Alive: A Cold-Case Approach to the Resurrection by J. Warner Wallace

“Surely you don’t believe that the best explanation for an empty tomb is a resurrection. There must be tonnes of other far more reasonable explanations for that.” Really? Well, I’ve got a cold case detective who says otherwise.

Hi, my name is Terence and I’m your host for Reading and Readers, a podcast where I review Christian books for you. Today I review Alive! A Cold-Case Approach to the Resurrection by J. Warner Wallace. 28 pages, published in 2014 by David C. Cook. Available in Amazon Kindle for USD1.99. Available in Faithlife for free for this month and this month only.

A Detective Enters the Room

Wallace is a cold case detective. In his website it says here:

J. Warner’s professional investigative work has received national recognition; his cases have been featured more than any other detective on NBC’s Dateline, and his work has also appeared on CourtTV and Fox News.

Later it says:

J. Warner was awarded the Police and Fire Medal of Valor “Sustained Superiority” Award for his continuing work on cold-case homicides, and the CopsWest Award after solving a 1979 murder. Relying on over two decades of investigative experience, J. Warner provides his readers and audiences with the tools they will need to investigate the claims of Christianity and make a convincing case for the truth of the Christian worldview.

J. Warner was not a Christian who chose to study the Gospels and write a defence of the faith. He was an atheist. He did not believe in this Christian stuff. So when he came to the evidence box that is the Gospels, this hard-nosed detective could have concluded that it was all, everything was, a big hoax. The surprise, which is not a surprise to Christians, is the evidence does demand a verdict, and there is a strong case for Christ.

Dr. Norm Geisler, Chancellor of Veritas Evangelical Seminary had this to say of J. Warner Wallace:

“Few professions better prepare a person to follow the evidence than being a detective. And few detectives are better prepared Christians to be apologists than J. Warner Wallace.”

So that is his shtick. J. Warner Wallace wrote Cold-Case Christianity: A Homicide Detective Investigates the Claims of the Gospels. Including this book, he has written nine books. Today we review his shortest book: “Alive: A Cold-Case Approach to the Resurrection.” The book is so short that in the time it takes for you to listen to this review, you could have read and finished it.

Alive Cold Case Resurrection J Warner Wallace

Natural Death, Accidental Death, Suicide or Homicide

Do you like watching CSI or Sherlock Holmes or Columbo or Murder She Wrote, remember that? I love a good mystery. I’ve finished multiple readings of Agatha Christie’s series of novels. Every story has a dead body. And here, we have one too.

To explain how he will investigate the resurrection, Wallace, the homicide cop with over two years of experience, gives us a quick primer on how to think through the evidence.

You have a dead body in front of you. What are your options? Is it natural death, accidental death, suicide or homicide? You look at the facts. The facts will help you cross options off your list.

A reason why the cold-case investigation has been so attractive to many is because it doesn’t front load it with presuppositions. Wallace is not asking you to believe that the Bible is the inerrant word of God. Wallace comes in and just asks, “Just the facts mam.”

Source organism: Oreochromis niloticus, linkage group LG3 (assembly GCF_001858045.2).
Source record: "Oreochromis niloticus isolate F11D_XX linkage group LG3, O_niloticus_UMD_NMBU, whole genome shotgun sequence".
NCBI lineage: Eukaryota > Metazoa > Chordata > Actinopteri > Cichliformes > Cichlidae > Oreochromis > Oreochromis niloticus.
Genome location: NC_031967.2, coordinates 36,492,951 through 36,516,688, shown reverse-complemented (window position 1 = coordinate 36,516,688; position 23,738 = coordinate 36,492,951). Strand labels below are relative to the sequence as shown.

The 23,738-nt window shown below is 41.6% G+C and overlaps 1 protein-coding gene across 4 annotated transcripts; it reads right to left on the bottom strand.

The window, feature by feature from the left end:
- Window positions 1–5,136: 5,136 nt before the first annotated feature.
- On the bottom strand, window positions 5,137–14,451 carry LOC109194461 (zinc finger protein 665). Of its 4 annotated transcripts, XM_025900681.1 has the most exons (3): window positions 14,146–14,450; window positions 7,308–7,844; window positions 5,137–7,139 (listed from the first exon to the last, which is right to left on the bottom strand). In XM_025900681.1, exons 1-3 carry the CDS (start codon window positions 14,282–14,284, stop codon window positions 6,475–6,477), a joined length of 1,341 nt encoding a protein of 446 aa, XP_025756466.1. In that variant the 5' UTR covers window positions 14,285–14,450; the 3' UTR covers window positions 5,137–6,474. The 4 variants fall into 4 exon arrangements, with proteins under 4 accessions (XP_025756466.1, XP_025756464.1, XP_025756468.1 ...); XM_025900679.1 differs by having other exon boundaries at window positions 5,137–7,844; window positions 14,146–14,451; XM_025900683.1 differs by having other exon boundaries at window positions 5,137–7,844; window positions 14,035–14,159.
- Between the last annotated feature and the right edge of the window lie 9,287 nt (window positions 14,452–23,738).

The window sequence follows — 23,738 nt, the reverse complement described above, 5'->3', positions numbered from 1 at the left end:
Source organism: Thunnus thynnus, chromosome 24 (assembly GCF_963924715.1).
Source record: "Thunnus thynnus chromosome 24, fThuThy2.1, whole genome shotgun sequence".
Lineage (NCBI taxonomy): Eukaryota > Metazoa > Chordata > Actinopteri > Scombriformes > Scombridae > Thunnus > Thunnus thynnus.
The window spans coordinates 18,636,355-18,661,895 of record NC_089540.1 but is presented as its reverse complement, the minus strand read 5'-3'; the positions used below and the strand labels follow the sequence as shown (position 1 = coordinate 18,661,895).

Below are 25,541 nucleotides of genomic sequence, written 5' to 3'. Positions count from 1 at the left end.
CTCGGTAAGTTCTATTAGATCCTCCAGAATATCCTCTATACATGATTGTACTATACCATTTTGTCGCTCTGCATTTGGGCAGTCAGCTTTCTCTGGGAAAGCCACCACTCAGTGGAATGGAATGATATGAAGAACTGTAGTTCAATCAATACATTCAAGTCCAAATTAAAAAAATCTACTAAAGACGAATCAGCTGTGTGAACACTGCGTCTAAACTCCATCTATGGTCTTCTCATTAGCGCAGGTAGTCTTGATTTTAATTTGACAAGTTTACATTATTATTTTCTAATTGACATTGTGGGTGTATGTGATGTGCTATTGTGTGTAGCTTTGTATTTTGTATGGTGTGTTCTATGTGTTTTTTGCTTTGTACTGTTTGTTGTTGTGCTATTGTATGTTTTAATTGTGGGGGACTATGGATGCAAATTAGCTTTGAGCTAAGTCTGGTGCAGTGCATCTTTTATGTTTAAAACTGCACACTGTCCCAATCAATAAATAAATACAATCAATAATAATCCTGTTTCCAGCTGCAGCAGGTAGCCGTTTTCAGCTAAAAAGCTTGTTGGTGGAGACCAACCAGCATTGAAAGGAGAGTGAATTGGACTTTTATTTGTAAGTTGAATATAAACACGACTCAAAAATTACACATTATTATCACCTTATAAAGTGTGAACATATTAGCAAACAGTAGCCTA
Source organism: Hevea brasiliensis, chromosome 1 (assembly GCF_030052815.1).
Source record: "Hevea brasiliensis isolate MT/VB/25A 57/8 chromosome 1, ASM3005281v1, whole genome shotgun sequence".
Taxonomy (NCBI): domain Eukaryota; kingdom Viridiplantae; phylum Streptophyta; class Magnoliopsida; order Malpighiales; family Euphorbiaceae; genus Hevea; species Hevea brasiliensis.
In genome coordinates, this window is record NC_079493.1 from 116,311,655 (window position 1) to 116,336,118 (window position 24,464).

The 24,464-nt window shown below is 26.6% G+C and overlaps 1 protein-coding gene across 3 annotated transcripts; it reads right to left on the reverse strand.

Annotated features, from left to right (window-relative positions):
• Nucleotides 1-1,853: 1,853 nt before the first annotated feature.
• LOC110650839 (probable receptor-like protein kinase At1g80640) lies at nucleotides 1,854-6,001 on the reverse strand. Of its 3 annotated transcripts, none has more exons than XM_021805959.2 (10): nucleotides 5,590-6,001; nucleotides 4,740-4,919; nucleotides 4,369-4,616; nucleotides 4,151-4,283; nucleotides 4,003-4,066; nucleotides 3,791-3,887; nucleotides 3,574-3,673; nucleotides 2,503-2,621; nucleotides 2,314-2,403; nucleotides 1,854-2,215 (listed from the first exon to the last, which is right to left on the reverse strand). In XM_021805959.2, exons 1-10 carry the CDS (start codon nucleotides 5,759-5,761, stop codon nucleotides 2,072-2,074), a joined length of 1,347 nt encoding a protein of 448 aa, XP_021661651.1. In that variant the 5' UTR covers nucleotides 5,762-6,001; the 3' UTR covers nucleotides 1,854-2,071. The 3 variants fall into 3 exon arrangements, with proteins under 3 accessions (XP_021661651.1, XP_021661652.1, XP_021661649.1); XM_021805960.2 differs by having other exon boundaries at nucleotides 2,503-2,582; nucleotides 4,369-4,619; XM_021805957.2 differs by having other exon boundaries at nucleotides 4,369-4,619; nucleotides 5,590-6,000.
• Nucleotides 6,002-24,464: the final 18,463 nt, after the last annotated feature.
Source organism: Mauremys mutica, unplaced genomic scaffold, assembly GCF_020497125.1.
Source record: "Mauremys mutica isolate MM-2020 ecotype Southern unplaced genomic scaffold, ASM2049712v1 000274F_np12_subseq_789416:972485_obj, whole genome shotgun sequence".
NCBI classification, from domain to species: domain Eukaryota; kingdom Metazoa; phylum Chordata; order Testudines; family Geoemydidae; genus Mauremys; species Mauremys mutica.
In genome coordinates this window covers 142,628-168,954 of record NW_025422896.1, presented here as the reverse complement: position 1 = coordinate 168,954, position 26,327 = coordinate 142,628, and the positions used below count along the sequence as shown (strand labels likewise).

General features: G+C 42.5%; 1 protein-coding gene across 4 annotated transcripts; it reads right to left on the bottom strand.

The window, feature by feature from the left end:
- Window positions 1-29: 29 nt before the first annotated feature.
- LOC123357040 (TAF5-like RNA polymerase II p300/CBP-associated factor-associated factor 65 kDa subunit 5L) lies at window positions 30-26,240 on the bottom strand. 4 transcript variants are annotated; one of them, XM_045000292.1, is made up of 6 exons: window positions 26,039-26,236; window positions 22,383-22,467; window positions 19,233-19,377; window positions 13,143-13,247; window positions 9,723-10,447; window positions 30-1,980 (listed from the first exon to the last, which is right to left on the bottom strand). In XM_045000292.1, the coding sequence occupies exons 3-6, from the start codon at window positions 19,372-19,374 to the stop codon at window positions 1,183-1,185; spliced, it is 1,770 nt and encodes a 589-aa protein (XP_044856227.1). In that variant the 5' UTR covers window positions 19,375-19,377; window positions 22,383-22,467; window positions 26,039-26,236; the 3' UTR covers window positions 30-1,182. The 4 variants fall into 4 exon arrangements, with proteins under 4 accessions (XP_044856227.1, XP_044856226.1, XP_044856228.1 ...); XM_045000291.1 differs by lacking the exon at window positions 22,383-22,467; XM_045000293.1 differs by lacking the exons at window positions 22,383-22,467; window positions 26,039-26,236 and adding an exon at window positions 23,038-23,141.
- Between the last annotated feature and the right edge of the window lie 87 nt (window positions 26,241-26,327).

This is the way Wallace puts it:

Dr. Gary Habermas and Professor Mike Licona have taken the time to identify the “minimal facts” (or evidences) related to the resurrection. While there are many claims in the New Testament related to this important event, not all are accepted by skeptics and wary investigators. Habermas and Licona surveyed the most respected and well-established historical scholars and identified a number of facts that are accepted by the vast majority of researchers in the field.

The Four Facts Friends and Foes Agree

Wallace found four of Habermas and Licona’s minimal facts to be “the most substantiated by both friends and foes of Christianity”, and they are:

  1. Jesus died on the cross and was buried.
  2. Jesus’s tomb was empty, and no one ever produced his body.
  3. Jesus’s disciples believed that they saw Jesus resurrected from the dead.
  4. Jesus’s disciples were transformed following their alleged resurrection observations.

With these four facts, many explanations can come out of it. Wallace then says that each of those potential explanations have problems, and that includes the Christian explanation.

Wallace goes through seven explanations. I think it’s fairly comprehensive or at least the main ones are here. So, there is a high chance if you are talking to a non-believer about the resurrection of Christ, one of these explanations will come up.

And that would be where this book shines. The explanations which may sound reasonable at first, it might have stumped you as an alternative and plausible answer to the resurrection, I mean, anything is more plausible than a dead guy coming back to life right? So the homicide detective tells you that actually the alternative explanations are not without their problems.

I think it’s kind of fun to read for yourself what are the other possible explanations for the resurrection, so I won’t spoil that part of the book. But I will give you one example, which I think is the common one.

Explanation #1: It’s All a Mistake

Looking at the four facts, the easiest explanation is to just say that the disciples were mistaken. They thought Jesus died but he didn’t. And that’s why the tomb was empty and there was no body. Because he didn’t die. That’s why when the disciples believe Jesus resurrected because Jesus didn’t die. And their belief, which was false, transformed the disciples.

Ta dah! Such a simple explanation. No need for a convoluted resurrection event. My my! How gullible Christians must be. I’m so smart because I thought of this. And 2000 years of an army of sceptics couldn’t turn this into an open and shut case.

Yeah… about that explanation, the defence would like to call to the witness stand detective J. Warner Wallace. And the defence reminds everyone who is Wallace. He is a detective. A homicide detective. He knows dead bodies. And he tells you that everybody knows whether what they have in their hands is a dead body or a live one. Wallace writes: